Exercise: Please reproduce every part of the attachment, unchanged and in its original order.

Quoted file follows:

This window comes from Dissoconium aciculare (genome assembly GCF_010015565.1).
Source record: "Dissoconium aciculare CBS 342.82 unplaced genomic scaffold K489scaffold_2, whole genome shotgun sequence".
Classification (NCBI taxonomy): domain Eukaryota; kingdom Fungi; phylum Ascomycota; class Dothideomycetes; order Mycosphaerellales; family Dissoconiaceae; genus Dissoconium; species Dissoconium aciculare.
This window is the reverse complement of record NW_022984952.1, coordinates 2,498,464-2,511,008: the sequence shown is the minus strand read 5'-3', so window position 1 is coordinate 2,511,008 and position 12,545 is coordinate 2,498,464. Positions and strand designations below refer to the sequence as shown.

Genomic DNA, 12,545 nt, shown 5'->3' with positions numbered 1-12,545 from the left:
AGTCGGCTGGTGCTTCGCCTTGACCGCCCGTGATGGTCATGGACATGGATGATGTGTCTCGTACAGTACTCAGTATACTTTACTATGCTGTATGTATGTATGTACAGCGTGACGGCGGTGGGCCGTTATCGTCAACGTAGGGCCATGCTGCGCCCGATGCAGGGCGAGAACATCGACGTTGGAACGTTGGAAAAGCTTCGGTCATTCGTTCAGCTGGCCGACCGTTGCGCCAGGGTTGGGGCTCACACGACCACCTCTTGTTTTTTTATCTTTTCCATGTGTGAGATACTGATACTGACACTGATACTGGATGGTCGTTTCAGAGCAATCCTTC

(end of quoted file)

This window comes from Dissoconium aciculare (genome assembly GCF_010015565.1).
Source record: "Dissoconium aciculare CBS 342.82 unplaced genomic scaffold K489scaffold_2, whole genome shotgun sequence".
Classification (NCBI taxonomy): domain Eukaryota; kingdom Fungi; phylum Ascomycota; class Dothideomycetes; order Mycosphaerellales; family Dissoconiaceae; genus Dissoconium; species Dissoconium aciculare.
This window is the reverse complement of record NW_022984952.1, coordinates 2,498,464-2,511,008: the sequence shown is the minus strand read 5'-3', so window position 1 is coordinate 2,511,008 and position 12,545 is coordinate 2,498,464. Positions and strand designations below refer to the sequence as shown.

Genomic DNA, 12,545 nt, shown 5'->3' with positions numbered 1-12,545 from the left:
AGTCGGCTGGTGCTTCGCCTTGACCGCCCGTGATGGTCATGGACATGGATGATGTGTCTCGTACAGTACTCAGTATACTTTACTATGCTGTATGTATGTATGTACAGCGTGACGGCGGTGGGCCGTTATCGTCAACGTAGGGCCATGCTGCGCCCGATGCAGGGCGAGAACATCGACGTTGGAACGTTGGAAAAGCTTCGGTCATTCGTTCAGCTGGCCGACCGTTGCGCCAGGGTTGGGGCTCACACGACCACCTCTTGTTTTTTTATCTTTTCCATGTGTGAGATACTGATACTGACACTGATACTGGATGGTCGTTTCAGAGCAATCCTTC